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Louisiana Department of Justice Earns Success at U.S. Supreme Court

AG Jeff Landry’s Office Gets Multiple Wins During October 2020 Term

BATON ROUGE, LA – Louisiana Attorney General Jeff Landry’s Office had a successful term at the United States Supreme Court – not only winning the case it argued, but also notching numerous victories through supportive legal briefs. In the October 2020 Term, Attorney General Landry involved Louisiana in 18 matters that went before the Supreme Court’s Justices and was triumphant in 13 of them.

In addition to Edwards v. Vannoy – the major case in which the Supreme Court reaffirmed long-final convictions involving rape, murder, child molestation, and other violent crimes – Attorney General Landry’s Office led and joined amicus briefs in legal matters dealing with free speech, public safety, consumer protection, election integrity, economic fairness, and religious liberty.

In Mahanoy Area School District v. B.L., the Supreme Court – by an 8-1 vote – upheld Louisiana’s position that the First Amendment bars a public high school from taking disciplinary action against a student for off-campus speech that are neither threatening nor harassing. The Justices once again supported Attorney General Landry’s belief that students do not shed their constitutional rights to freedom of speech or expression, even at school.

In Alaska v. Sean Wright, Attorney General Landry led a bipartisan coalition of 20 states arguing that offenders who have finished serving their state court sentences lack standing to bring federal habeas claims regardless of any collateral consequences of the convictions, such as sex offender registry requirements. The Court agreed that a criminal who already served his time for sexual abuse of a minor cannot challenge those convictions while facing a new charge for failure to register as a sex offender.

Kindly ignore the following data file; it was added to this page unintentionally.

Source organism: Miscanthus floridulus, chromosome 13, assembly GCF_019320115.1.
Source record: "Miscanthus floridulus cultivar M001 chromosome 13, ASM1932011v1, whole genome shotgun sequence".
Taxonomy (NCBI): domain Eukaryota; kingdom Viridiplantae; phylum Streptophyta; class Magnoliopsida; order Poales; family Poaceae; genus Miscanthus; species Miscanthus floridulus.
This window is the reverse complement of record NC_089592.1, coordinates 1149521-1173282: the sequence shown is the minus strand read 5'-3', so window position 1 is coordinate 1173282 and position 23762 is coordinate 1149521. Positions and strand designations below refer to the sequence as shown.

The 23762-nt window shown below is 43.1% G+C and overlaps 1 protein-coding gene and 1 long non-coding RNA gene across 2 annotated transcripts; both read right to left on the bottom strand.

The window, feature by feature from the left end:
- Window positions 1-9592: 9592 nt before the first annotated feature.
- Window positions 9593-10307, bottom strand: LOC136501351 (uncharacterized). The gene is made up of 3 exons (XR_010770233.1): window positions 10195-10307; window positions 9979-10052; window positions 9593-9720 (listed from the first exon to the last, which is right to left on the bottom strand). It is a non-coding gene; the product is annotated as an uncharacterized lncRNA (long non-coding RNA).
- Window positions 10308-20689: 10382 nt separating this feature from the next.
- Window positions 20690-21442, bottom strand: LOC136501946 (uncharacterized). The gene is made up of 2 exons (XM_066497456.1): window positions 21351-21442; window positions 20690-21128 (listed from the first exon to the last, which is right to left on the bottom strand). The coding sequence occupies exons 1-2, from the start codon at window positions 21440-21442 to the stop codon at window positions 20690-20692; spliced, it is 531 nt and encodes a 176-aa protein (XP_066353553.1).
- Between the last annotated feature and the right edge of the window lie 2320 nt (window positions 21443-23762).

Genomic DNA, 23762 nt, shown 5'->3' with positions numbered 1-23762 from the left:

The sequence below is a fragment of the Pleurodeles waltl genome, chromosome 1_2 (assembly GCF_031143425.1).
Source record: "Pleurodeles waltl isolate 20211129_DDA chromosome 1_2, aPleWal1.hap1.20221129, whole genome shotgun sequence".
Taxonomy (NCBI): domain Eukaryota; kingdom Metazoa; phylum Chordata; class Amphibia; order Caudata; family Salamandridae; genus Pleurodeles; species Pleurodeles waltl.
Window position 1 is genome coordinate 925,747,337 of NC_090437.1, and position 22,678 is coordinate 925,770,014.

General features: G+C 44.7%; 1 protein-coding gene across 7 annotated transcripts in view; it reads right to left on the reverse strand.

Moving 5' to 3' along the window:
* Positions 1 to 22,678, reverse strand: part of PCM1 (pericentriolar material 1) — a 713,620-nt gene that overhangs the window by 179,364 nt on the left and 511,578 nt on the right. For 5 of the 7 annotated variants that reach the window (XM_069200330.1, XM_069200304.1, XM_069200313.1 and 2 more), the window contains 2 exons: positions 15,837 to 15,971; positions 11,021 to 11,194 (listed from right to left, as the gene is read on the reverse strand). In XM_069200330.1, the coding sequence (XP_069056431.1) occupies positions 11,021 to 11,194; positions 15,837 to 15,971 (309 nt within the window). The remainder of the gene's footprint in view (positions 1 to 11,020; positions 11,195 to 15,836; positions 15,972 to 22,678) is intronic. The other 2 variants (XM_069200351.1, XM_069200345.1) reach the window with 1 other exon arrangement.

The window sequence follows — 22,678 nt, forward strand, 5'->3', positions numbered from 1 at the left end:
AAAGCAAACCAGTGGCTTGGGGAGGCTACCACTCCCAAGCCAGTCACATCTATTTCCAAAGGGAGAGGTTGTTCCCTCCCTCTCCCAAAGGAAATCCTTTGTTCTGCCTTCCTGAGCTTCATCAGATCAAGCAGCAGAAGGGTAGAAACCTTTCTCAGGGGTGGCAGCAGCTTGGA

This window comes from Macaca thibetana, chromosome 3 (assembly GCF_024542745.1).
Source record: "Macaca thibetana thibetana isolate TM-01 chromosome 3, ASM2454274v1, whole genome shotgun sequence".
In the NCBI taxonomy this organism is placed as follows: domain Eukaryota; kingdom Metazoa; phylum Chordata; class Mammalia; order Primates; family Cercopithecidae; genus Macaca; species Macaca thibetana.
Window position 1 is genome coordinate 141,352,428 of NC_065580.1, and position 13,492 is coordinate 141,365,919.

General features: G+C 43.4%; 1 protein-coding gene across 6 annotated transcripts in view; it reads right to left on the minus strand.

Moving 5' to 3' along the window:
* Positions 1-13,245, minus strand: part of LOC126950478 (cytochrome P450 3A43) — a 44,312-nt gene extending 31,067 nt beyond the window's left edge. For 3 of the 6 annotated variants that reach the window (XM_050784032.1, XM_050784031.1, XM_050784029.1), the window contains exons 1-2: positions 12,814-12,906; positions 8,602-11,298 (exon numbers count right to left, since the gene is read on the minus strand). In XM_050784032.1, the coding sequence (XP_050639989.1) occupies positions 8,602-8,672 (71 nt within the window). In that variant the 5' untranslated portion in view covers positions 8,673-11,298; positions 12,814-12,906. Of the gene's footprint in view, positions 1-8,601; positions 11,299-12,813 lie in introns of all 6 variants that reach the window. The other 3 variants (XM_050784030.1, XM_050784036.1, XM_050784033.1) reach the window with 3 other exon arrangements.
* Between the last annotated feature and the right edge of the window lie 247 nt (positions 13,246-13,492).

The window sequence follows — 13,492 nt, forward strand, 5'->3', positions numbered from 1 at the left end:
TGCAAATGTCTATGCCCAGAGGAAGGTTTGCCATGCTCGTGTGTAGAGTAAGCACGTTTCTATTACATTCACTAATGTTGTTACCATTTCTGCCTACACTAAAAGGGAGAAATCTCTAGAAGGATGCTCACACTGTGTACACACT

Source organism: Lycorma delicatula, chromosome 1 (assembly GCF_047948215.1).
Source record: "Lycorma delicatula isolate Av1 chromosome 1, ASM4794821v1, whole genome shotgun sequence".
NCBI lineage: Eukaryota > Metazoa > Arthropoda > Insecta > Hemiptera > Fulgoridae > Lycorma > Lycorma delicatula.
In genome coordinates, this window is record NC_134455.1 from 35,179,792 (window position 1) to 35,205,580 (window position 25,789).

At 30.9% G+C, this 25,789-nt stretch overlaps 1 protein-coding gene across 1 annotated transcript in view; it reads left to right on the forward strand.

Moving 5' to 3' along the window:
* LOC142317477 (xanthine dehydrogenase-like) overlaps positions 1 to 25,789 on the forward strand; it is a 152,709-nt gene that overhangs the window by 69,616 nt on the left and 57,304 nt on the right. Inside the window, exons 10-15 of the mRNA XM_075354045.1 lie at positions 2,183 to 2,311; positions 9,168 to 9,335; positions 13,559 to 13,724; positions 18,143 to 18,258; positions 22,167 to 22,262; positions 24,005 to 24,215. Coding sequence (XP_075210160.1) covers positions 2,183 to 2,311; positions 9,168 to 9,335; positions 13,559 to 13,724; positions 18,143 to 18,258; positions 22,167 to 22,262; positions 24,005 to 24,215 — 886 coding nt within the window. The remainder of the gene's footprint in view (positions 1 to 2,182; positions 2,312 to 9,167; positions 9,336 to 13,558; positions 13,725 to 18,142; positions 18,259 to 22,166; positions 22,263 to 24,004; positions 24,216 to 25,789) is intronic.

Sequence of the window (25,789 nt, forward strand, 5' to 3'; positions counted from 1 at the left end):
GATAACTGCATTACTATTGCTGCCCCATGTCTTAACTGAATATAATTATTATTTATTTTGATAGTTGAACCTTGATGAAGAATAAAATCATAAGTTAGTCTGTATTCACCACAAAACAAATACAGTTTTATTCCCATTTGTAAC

In Rutledge v. Pharmaceutical Care Management Association, Attorney General Landry joined a legal brief arguing that states must regulate pharmacy benefit managers in order to protect the well-being of consumers. Since PBMs act as gatekeepers between pharmacies, drug manufactures, health insurance plans, and consumers for access to prescription drugs – regulation of them allows the states to improve the transparency of prescription drug marketplaces and protect consumer access to affordable prescription drugs, especially in rural and isolated communities. After the Supreme Court’s unanimous decision, Attorney General Landry pledged to continue fighting for lower drug costs for Louisiana’s patients and keep working to protect our State’s businesses and consumers unfair trade practices.

More victories include the 6-3 decision in Brnovich v. Democratic National Committee that reaffirmed the ability of states to administer secure elections with outcomes every voter can trust, the 6-3 decision in HollyFrontier Cheyenne Refining, LLC v. Renewable Fuels Association that restored small refiners’ exemptions from federal renewable fuel blending requirements, and the 6-3 decision in Fulton v. Philadelphia that ruled government cannot discriminate against faith-based adoption agencies.

The other wins were achieved in Dunn v. Reeves, Cedar Point Nursery v. Hassid, Guam v. United States, Ford Motor Co. v. Montana Eighth Judicial District Court, Trump v. New York, and Americans for Prosperity Foundation v. Bonta.

In response to these accomplishments, Attorney General Landry issued the following statement: “When I ran for office, I pledged to devote attorneys to the cause of states’ rights; and with the Legislature’s support, we created the Federalism Division in my office and I appointed Liz Murrill as Solicitor General. Since then, and at every level of the judicial system, Liz and her team have done a tremendous job for our State and the people we serve. From fighting for public safety to defending religious liberty to protecting consumers and patients, we have upheld the rule of law this Supreme Court Term and I look forward to the successes we will achieve in the next.”